Concepts of language and race (was Re: BELL CURVE CRITIC EXPOSED?)

Nathaniel Michael Pearson (raindrop@leland.Stanford.EDU)
4 Feb 1995 23:34:22 -0800

In article <>,
Stephen Carlson <> wrote:
>In article <3ge9p5$> (David A. Johns) writes:
>>In article <> (William Tyler) writes:
>>There are obviously genetic traits that have limited geographic
>>distribution. We know that there are some common in Sweden that don't
>>extend to Nigeria and some common in Nigeria that don't extend to
>>But this fact does not validate the concept of races, unless you're
>>willing to accept 5 billion of them.
>It seems that there is a similar problem in linguistics, but the
>linguists don't get all bent out of shape about it.
>If the concept of race is fundamentally flawed because there are
>5 billion of them, then the concept of language must be similarly
>flawed because there are 5 billion idiolects. Why are the linguists
>still in business? Are they deluded?

The concept of language _is_ fundamentally flawed, as are distinctions of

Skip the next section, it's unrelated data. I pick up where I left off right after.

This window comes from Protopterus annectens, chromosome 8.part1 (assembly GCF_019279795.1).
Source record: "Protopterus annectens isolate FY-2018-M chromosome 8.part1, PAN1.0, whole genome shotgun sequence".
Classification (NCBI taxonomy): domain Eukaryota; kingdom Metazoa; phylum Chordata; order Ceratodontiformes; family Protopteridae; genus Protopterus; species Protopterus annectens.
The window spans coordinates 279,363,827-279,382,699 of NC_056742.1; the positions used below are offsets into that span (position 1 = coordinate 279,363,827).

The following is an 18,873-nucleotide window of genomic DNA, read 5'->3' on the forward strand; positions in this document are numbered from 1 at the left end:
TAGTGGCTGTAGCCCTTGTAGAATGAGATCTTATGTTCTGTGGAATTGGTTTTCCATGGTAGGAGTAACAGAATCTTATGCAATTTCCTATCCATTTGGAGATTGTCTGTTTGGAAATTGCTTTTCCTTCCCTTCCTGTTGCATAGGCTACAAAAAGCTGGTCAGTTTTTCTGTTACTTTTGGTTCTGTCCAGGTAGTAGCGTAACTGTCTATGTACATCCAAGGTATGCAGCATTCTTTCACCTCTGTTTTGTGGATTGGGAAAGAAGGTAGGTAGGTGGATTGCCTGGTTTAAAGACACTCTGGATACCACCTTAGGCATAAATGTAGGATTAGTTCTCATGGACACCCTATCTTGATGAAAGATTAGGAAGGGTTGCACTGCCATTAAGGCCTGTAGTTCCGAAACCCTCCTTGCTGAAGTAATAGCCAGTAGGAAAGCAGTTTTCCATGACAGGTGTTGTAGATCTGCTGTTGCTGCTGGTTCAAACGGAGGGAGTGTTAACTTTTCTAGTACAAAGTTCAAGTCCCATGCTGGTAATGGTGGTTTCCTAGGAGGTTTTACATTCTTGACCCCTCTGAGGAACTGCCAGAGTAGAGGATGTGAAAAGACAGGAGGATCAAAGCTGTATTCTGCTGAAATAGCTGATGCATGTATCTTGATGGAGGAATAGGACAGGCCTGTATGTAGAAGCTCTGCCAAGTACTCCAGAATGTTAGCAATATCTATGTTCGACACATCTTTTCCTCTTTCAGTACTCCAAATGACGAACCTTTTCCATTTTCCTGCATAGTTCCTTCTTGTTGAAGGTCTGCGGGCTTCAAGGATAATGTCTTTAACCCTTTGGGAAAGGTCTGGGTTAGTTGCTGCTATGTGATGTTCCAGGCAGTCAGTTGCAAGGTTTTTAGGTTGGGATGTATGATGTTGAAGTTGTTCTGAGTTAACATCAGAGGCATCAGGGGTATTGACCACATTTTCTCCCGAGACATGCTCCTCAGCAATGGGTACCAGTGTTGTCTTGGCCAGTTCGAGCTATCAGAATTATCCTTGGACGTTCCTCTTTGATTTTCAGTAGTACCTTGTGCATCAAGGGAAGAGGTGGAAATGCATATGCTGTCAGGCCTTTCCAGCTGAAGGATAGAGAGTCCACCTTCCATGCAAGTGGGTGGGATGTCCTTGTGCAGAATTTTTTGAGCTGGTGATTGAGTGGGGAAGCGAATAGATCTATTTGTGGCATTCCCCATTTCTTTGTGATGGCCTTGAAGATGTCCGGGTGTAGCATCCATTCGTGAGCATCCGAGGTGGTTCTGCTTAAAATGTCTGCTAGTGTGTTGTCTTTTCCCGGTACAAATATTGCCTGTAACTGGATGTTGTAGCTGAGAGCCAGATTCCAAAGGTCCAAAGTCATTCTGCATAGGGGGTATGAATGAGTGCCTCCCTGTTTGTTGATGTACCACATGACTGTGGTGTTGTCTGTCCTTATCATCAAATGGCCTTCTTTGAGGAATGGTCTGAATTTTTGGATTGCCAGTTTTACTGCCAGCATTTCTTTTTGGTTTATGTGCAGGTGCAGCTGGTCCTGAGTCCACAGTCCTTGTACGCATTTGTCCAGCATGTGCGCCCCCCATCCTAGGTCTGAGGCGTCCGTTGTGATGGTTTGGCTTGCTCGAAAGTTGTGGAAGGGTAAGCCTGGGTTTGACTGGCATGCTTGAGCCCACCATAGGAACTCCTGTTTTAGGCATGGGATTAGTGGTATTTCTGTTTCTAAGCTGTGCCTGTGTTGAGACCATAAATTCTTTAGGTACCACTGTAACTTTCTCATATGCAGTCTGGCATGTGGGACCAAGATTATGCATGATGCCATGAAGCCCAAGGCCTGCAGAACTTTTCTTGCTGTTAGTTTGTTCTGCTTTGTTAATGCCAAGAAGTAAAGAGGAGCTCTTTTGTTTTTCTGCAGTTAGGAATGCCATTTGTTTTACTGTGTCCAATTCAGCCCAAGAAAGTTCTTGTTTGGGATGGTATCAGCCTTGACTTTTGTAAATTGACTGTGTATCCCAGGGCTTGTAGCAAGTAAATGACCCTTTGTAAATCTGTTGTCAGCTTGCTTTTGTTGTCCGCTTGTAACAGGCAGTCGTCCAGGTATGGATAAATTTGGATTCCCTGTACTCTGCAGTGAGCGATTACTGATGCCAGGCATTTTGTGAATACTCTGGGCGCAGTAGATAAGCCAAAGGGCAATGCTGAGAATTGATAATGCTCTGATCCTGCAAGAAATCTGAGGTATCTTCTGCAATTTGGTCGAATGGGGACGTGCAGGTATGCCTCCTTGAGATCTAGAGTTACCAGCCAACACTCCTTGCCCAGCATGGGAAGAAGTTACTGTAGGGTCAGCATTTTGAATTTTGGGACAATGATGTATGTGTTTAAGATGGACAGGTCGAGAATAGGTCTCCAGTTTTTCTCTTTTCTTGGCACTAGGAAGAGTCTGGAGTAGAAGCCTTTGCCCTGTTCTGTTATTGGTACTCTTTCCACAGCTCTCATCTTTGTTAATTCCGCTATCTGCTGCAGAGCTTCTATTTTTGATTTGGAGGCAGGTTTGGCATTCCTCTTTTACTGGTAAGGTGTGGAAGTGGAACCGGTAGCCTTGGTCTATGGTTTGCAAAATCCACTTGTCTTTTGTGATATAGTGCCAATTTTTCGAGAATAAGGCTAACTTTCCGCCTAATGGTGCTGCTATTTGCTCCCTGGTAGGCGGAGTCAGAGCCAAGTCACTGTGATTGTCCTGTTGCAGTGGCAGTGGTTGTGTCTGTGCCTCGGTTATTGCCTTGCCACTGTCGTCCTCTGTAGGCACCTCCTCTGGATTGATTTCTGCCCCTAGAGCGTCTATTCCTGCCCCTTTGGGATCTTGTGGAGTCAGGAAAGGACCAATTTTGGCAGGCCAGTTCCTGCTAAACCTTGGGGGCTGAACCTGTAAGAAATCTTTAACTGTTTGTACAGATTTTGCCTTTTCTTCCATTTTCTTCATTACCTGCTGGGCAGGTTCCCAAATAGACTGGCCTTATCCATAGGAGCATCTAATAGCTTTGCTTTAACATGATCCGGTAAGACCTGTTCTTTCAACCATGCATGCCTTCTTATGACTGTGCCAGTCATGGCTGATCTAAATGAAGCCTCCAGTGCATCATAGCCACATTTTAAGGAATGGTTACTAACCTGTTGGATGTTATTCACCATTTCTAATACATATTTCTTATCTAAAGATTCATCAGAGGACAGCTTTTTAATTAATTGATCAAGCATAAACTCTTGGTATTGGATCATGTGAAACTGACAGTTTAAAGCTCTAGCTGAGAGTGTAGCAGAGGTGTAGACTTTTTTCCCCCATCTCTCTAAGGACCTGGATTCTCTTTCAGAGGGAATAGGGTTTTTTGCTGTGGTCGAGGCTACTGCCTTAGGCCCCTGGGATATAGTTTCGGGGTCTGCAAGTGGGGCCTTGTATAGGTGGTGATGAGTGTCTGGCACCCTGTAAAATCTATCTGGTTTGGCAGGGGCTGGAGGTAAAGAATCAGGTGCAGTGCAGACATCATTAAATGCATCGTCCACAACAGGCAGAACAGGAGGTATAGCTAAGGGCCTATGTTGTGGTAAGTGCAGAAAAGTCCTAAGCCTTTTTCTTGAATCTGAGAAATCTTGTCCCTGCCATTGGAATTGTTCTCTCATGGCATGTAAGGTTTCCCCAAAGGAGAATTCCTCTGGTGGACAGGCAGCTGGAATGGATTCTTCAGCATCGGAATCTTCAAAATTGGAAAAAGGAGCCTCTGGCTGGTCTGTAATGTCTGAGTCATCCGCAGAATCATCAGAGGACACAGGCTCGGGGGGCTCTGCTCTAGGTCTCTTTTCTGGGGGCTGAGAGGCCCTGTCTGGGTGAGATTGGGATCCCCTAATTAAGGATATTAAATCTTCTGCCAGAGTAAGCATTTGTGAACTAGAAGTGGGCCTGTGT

race, species, nature vs. nurture, self vs. non-self, table vs. non-table,
etc. Even idiolects vary temporally, and the distinction between linguistic
and non-linguistic behavior ultimately breaks down.

Analysis by distinction is a useful tool; the insight it provides, however,
ultimately bring us to holistic understanding which transcends distinction.
It's not unnatural that we use categories like "race," etc., nor are such
distinctions arbitrary in a stochastic sense. However, it's just as natural
to see things crucially as continua, and at this stage in the game this may
offer us more insight.

That things are continual doesn't mean that they are all the same -- quite
the opposite; such a state is the telos of variation, such a view the
foundation of gradualism.

By the way, linguists (some of whom are not as blissfully enlightened on
quantum vs. continuum as you imply) in some circles use "variety" to replace
outmoded terms like "dialect" and "language."

Nathaniel Pearson
Stanford University
>Stephen Carlson
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Nathaniel Pearson
Stanford University